And, even though OKRs are a fundamentally different approach than SMART Goals, they can still make the work more manageable, because they take big, nebulous-seeming qualitative tasks, and attach them to tasks with measurable results.
Breaking down these huge tasks into less monolithic sub-goals is great for morale, not just because it makes the work less daunting, but also because each goal your team achieves lends to that sense of accomplishment.
Setting goals shows employees the impact of their work
One of the biggest contributors to a lack of engagement is when employees feel like what they’re doing is meaningless. But, by taking the individual goals you assign to your staff, and connecting them to overarching company objectives, you can show your employees just how much their hard work matters.
As anyone who’s read our HR Director’s Guide can tell you, recognition is an incredibly important motivator for engagement. In fact, over half of British employees don’t get enough recognition at work. But recognition is an even more reliable motivator than financial incentives or novel perks.
But praise is most effective when it feels earned, and peer recognition can be even more beneficial than manager recognition. For these reasons, specificity is your friend. If your boss just makes a regular habit of telling you “Good job!” it’s easy to write it off as a meaningless sentiment.
But, if they congratulate you because the ad banner you designed has boosted web traffic by over 20% over the last month, there’s no arguing that. So, if you can recognise the specific accomplishments of your staff, they’re more likely to take it to heart, and your other employees are more likely to echo your positive remarks.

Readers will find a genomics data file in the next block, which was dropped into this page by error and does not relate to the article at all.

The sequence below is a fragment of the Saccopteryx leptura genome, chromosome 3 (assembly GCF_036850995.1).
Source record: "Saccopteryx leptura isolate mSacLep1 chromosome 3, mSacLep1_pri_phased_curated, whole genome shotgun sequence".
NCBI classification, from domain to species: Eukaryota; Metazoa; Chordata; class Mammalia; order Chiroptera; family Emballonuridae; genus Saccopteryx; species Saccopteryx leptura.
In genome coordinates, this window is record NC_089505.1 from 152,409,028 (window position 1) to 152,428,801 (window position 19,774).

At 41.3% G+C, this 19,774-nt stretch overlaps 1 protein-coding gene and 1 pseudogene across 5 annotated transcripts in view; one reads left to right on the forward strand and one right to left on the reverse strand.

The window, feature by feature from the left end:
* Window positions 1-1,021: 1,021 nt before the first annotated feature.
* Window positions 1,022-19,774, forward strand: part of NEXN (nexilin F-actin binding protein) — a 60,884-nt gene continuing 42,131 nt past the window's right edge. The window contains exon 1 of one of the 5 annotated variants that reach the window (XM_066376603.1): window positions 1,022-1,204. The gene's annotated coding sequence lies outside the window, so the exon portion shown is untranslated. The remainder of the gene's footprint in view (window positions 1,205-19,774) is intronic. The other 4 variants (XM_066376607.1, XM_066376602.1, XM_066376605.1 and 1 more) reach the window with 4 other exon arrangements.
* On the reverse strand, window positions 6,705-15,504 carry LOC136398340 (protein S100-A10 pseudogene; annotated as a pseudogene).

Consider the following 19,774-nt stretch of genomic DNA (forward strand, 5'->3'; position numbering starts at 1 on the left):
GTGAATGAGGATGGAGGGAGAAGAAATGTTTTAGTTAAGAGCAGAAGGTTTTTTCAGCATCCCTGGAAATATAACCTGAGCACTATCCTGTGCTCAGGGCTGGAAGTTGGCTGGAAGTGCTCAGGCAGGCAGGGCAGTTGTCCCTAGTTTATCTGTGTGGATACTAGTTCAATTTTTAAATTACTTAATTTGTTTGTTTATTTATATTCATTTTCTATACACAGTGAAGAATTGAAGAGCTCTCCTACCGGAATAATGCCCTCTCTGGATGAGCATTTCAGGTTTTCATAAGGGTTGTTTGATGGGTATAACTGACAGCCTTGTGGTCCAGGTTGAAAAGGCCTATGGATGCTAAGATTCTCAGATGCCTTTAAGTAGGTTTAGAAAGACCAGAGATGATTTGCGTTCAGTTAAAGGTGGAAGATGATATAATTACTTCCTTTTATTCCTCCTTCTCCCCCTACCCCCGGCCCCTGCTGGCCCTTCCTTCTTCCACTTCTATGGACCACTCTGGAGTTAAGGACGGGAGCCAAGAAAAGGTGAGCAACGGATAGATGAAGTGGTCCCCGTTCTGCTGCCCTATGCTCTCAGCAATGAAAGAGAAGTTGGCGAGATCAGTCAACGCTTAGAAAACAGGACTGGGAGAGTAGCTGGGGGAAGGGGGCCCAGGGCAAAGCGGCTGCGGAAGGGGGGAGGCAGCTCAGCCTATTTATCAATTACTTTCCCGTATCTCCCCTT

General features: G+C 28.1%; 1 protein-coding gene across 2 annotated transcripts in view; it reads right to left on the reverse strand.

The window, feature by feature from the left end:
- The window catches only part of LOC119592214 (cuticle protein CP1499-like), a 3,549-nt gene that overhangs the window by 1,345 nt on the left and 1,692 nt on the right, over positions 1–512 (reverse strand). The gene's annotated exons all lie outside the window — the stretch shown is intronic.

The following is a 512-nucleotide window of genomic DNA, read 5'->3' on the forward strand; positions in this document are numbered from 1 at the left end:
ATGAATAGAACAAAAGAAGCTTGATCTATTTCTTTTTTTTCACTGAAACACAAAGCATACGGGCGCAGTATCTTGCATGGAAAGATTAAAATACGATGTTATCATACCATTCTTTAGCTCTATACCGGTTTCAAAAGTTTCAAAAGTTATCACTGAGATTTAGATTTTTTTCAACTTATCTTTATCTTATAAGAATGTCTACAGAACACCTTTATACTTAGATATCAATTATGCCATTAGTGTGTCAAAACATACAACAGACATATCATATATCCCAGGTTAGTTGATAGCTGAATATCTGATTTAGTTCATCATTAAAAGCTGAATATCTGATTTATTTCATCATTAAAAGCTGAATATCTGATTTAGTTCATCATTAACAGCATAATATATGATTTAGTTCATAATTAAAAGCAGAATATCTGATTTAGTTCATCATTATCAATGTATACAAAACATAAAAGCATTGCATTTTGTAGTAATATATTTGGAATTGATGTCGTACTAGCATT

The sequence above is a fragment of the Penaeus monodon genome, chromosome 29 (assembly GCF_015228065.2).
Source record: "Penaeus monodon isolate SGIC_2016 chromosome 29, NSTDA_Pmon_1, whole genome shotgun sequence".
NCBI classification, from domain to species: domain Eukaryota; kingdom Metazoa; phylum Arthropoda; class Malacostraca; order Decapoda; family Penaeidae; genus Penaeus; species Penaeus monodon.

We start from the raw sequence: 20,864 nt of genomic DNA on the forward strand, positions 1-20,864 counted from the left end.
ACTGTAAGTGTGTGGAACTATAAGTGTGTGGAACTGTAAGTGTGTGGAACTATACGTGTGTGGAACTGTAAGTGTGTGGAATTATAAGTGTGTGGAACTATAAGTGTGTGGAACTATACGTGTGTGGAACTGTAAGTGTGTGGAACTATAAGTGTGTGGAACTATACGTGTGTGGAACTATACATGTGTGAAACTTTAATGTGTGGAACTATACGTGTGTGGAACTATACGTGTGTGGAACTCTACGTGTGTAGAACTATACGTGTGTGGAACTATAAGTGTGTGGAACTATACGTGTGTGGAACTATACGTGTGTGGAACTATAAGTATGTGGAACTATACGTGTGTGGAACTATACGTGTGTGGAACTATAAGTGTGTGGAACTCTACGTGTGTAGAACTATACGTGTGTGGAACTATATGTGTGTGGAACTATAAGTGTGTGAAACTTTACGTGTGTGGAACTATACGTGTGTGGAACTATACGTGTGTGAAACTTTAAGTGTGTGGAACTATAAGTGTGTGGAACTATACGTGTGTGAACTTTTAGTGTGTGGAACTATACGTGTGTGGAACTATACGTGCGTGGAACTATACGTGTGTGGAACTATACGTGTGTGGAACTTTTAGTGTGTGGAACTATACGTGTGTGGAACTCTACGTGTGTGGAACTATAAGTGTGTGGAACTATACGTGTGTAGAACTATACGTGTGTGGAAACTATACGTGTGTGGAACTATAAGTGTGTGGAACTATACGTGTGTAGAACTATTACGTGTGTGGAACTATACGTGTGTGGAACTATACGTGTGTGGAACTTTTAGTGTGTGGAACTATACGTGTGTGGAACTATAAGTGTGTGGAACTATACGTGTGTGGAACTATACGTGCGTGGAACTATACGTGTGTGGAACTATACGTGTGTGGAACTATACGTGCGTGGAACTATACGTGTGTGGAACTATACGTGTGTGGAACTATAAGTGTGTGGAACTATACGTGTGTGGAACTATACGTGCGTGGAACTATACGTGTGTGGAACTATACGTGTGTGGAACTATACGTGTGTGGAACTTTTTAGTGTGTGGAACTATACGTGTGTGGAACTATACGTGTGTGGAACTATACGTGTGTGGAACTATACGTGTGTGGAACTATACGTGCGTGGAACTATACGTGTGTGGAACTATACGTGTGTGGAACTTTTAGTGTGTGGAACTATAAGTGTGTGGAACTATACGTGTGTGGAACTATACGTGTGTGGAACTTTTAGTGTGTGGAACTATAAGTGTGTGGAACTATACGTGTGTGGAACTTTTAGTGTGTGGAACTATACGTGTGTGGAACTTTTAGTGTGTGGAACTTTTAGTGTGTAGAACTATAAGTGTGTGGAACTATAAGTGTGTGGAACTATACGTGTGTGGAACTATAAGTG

Goal-setting is most effective when it’s flexible
Circumstances change, and goals stop being helpful when they stop reflecting the needs of your business. For example, a café might set goals about how many tables they have booked out in a day, but that goal will have become unfeasible across the majority of the pandemic. Goal flexibility means shifting to a more suitable alternative, like getting so many customers ordering food to take away.
The great thing about our Weekly10 platform is that goal setting (be it SMART Goals or OKRs) are part and parcel of our employee check-in. Just like our questions, goals are completely customisable on the employee level.
With Weekly10, setting goals improves employee engagement, because it gives you a means to help employees focus on whatever’s most relevant each week. These can include their regular work tasks, and challenges you set for areas they want to improve in. As a result, your workplace goal-setting tools can also form an essential part of employee education in the workplace.
Remember, goals don’t have to be chores. If you implement them correctly, they can be one of the most engaging parts of any employee’s whole work experience. Effective goal-setting for employees invites them to challenge themselves, learn new skills, and become your most vital personnel.